It will get hacked. The more Sony, Phillips, and the media push how good the copy protection is, the more people that will be out to hack it. The more people that are out trying to hack it, the sooner it will happen. Anything that is engineered by humans can be reverse engineered by humans.
One problem is size. (Size does matter) but look at the current ps2's dvd -9 tech. with all the titles out for the ps2 only something like 6 titles actually use it, and what do you really get. Better graphics, a longer game play portion of the game? No what you get is these long 10 or so minute full motion movies throughout a game. What are we going to get with Blu-Ray, several hour full motion segments? If this is the case, im not really interested. What I foresee as one of the beginning hacks is scraping the full motion video and burning it to regular dvd. Unless the tech. prevents backward compatibility.
Another problem is the initial cost. It's going to be around $1500 dollars for the burner and $40.00 for the 23.?? Gig CD and the 8 layer 200gig CDs will be considerably more. Are you going to spend this much, and go through all the trouble to make a copy of a game that may only cost $50 to $60 bucks to buy? Hell, if you burn one coaster, you have already taken a loss, and would have been better off just buying the original. I know if I would burn a $40 coaster I would punch a hole in the wall, and I would also be out the additional monies and time to fix this.
Yes I know that the cost of new tech is always high when itís first released, and the price goes down when it first becomes a standard. Then it drastically goes down, as there is a demand for the product. There are currently at least two ways of doing the blu-ray media. Phillips way, and Sonyís way maybe more. Until one of these ways becomes a standard, I doubt there will be any substantial price drop. Unless someone comes out with some major product options/improvements over the others, or some major corporation chooses one or the other there won't be a standard. Look back at the 80's when music was first put on CD, it was $100 per CD, and there were several different formats to do this. When the music industry picked one as the only format they were going to use, Sonyís, then the price dropped, customers got interested and the price dropped.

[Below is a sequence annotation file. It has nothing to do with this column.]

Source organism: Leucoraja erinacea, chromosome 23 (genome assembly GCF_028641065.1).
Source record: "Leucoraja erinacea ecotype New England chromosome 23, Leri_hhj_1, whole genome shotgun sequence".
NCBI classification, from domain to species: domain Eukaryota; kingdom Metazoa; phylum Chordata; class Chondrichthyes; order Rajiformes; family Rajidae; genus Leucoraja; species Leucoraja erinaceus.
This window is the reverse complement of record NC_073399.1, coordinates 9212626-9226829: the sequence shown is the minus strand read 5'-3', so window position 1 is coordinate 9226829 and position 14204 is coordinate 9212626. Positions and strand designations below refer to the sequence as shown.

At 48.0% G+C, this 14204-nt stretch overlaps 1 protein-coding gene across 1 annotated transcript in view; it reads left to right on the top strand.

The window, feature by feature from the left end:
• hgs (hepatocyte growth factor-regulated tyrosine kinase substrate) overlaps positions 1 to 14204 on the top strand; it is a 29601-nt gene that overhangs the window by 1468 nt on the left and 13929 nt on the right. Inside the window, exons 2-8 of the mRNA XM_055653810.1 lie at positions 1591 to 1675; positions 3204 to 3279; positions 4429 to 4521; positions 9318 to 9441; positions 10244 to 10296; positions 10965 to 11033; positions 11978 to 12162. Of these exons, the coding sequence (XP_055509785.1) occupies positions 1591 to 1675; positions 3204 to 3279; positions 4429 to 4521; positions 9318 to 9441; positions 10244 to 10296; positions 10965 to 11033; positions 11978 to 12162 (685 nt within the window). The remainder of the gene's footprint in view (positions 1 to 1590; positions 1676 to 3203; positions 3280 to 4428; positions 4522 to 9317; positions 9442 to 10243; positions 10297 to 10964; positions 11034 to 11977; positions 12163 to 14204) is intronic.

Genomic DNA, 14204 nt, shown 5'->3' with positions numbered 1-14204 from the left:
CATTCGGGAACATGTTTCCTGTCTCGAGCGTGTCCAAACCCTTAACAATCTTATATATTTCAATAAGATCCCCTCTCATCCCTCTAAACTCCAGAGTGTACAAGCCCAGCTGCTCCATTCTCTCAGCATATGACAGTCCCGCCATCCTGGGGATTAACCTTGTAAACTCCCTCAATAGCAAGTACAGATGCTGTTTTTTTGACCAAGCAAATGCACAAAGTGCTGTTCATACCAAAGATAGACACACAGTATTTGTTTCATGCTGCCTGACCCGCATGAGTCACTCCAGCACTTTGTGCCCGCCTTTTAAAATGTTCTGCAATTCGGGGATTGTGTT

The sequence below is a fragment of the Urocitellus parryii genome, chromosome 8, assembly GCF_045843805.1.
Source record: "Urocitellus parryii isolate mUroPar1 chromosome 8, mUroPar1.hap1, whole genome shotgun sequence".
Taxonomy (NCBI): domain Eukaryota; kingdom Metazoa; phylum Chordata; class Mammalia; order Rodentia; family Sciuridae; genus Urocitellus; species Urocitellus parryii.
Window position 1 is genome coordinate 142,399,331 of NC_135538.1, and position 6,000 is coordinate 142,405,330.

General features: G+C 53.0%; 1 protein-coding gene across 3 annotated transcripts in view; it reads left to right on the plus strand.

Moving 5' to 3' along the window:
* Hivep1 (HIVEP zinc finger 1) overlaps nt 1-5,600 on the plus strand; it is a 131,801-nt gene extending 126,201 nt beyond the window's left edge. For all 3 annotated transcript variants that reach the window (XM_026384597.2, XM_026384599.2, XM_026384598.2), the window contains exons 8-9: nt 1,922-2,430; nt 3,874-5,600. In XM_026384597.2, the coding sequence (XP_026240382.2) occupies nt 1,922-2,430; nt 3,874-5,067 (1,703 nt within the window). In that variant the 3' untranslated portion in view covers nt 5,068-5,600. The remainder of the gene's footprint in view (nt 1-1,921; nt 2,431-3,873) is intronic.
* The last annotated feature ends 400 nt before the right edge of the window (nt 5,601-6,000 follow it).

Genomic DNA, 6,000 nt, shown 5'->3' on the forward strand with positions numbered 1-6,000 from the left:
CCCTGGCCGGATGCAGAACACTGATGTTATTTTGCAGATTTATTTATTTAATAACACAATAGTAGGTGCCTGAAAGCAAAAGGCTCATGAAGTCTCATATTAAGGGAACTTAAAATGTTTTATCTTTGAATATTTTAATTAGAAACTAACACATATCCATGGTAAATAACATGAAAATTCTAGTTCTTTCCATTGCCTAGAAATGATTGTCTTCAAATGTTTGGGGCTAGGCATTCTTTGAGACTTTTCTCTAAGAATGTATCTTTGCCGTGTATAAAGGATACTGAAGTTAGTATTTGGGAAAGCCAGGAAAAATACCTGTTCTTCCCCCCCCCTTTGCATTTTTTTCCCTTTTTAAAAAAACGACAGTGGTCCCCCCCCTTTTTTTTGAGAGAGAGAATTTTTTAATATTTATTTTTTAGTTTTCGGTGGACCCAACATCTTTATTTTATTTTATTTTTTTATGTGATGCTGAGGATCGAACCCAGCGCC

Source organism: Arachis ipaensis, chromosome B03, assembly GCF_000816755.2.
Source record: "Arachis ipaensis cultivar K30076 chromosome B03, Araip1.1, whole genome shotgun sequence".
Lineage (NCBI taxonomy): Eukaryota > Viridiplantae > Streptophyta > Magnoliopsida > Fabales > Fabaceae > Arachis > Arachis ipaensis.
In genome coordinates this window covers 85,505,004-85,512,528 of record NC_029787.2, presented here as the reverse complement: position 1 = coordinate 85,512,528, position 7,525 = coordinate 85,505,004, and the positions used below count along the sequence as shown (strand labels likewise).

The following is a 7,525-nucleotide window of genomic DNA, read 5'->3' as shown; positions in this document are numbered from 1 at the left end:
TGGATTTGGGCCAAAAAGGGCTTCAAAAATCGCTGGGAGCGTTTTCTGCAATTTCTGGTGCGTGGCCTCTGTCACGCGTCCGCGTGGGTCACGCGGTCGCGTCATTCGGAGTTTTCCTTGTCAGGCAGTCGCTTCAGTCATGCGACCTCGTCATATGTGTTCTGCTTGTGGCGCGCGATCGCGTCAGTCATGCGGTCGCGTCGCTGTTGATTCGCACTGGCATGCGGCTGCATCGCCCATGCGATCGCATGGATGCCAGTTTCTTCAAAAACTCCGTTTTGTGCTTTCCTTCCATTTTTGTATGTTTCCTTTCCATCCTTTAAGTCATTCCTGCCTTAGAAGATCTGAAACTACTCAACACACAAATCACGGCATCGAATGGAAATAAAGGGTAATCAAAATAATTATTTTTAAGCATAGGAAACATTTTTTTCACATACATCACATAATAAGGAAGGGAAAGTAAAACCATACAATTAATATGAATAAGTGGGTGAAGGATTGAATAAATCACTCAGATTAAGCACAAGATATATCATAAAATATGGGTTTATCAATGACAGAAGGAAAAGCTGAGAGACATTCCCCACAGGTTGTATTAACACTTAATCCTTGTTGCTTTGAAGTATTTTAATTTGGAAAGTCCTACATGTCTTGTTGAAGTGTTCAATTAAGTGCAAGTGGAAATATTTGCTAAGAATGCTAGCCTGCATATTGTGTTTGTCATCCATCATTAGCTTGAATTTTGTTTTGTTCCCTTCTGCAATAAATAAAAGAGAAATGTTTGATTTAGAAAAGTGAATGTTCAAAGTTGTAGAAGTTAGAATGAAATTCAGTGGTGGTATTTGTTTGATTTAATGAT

The next question is, who is this product really marketed to? Is Sony really going to create a demand for blu-ray equipment and media based on the PS3? I doubt it, unless games reach or exceed the $100 mark. Yes there will be some major companies that will use this for storage and retrieval of information, but will this be enough to drive the cost down? This only leaves two major markets left that I can think of. The movie industry, and the HDTV recorder units. The movie industry has already said that they don't have a real interest in the Blu-ray, unless it proves to be unhackable. And if it is, what is the movie industry going to do, add an additional $20 or more to the price of each movie they sale. Not to mention everyone will have to buy a new player. The only market that I can think of that would jump on this is the satelite/cable companies with there hdtv recorders. But are these companies going to be willing to ad an additional $1500 price tag to there allready over priced equipment and services? And if they are, will the consumer be willing to pay the price?
Some major film companies are jumping off the hd-dvd bandwagon for blu-ray lately making it a pretty much even race for media supremacy. Another good point is about the pricing early on its going to be too expensive to make it worthwhile; with prices of blu-ray burners and media its going to be tough early on but with price drops later it could definitely get interesting.